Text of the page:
Emerson: Political Writings

Priekinis viršelis
Kenneth S. Sacks
Cambridge University Press, 2008-05-22 - 237 psl.
0 Apžvalgos
Atsiliepimai nepatvirtinti, bet „Google“ ieško netikro turinio ir jį šalina, jei jis aptinkamas
Ralph Waldo Emerson is the central figure in American political thought. Until recently, his vast influence was most often measured by its impact on literature, philosophy and aesthetics. In particular, Emerson is largely responsible for introducing idealism into America in the form of living one's life self-reliantly. But in the past few decades, critics have increasingly come to realize that Emerson played a key role in abolitionism and other social movements around the time of the American Civil War. This selection for Cambridge Texts in the History of Political Thought highlights not only Emerson's practical political involvement, but also examines the philosophical basis of his political writings. All of the usual series features are included, with a concise introduction, notes for further reading, chronology and apparatus designed to assist undergraduate and graduate readers studying this greatest of American thinkers for the first time.
 

Ką žmonės sako - Rašyti recenziją

Neradome recenzijų įprastose vietose.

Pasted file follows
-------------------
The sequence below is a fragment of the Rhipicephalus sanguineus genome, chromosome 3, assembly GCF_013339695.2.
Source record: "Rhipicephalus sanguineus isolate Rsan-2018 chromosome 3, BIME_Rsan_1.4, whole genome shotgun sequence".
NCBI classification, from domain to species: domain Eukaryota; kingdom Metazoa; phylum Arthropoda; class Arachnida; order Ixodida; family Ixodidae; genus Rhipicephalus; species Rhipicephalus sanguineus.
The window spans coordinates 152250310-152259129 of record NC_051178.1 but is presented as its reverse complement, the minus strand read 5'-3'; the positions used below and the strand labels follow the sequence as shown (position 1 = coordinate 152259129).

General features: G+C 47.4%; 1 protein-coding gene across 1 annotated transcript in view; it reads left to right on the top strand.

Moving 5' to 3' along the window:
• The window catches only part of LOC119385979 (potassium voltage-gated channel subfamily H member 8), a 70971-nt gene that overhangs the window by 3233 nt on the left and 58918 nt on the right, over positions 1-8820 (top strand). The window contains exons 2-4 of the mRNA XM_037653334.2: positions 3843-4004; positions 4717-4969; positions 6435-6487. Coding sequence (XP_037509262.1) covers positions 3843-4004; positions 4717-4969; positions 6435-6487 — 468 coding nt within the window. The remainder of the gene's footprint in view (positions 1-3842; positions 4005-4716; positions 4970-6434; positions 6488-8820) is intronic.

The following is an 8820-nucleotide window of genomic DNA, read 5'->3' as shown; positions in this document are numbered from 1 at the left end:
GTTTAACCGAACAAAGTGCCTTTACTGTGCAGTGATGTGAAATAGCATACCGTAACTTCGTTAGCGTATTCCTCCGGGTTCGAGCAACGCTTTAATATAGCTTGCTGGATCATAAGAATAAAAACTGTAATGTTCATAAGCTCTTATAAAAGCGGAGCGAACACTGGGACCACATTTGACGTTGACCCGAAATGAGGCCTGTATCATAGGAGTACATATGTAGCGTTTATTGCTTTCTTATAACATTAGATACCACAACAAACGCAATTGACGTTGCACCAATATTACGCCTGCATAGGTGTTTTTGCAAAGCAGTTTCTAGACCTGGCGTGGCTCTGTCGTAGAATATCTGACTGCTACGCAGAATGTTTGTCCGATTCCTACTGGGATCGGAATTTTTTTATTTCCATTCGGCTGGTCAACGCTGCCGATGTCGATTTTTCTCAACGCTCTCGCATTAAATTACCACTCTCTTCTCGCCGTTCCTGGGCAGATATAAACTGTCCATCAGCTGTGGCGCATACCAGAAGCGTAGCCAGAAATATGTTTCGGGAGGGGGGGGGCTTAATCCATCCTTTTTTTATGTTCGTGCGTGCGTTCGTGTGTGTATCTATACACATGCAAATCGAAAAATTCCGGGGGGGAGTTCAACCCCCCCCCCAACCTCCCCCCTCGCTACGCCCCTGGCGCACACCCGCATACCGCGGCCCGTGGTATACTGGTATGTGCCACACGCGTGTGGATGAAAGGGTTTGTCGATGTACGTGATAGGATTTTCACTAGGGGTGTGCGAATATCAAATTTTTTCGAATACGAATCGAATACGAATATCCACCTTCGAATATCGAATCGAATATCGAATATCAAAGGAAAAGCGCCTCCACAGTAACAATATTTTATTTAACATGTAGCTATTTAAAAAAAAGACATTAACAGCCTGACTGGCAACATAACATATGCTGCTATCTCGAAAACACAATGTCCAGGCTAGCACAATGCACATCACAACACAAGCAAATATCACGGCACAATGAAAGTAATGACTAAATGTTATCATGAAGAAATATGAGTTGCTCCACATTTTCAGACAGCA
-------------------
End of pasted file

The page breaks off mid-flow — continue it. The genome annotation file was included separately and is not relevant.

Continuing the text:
Turinys

1 skirsnis.
11
2 skirsnis.
29
3 skirsnis.
45
4 skirsnis.
47
5 skirsnis.
49
6 skirsnis.
53
7 skirsnis.
75
8 skirsnis.
93
12 skirsnis.
131
13 skirsnis.
135
14 skirsnis.
153
15 skirsnis.
155
16 skirsnis.
157
17 skirsnis.
169
18 skirsnis.
187
19 skirsnis.
191

9 skirsnis.
101
10 skirsnis.
115
11 skirsnis.
127
20 skirsnis.
195
21 skirsnis.
219
22 skirsnis.
233

Kiti leidimai - Peržiūrėti viską

Pagrindiniai terminai ir frazės

Populiarios ištraukos

14 psl. - Each age, it is found, must write its own books ; or rather, each generation for the next succeeding. The books of an older period will not fit this. Yet hence arises a grave mischief. The sacredness which attaches to the act of creation, — the act of thought, — is instantly transferred to the record.
17 psl. - Of course, there is a portion of reading quite indispensable to a wise man. History and exact science he must learn by laborious reading. Colleges, in like manner, have their indispensable office, - to teach elements. But they can only highly serve us, when they aim not to drill, but to create; when they gather from far every ray of various genius to their hospitable halls, and, by the concentrated fires, set the hearts of their youth on flame.

Apie autorių (2008)

Kenneth Sacks is Professor of History at Brown University.

Bibliografinė informacija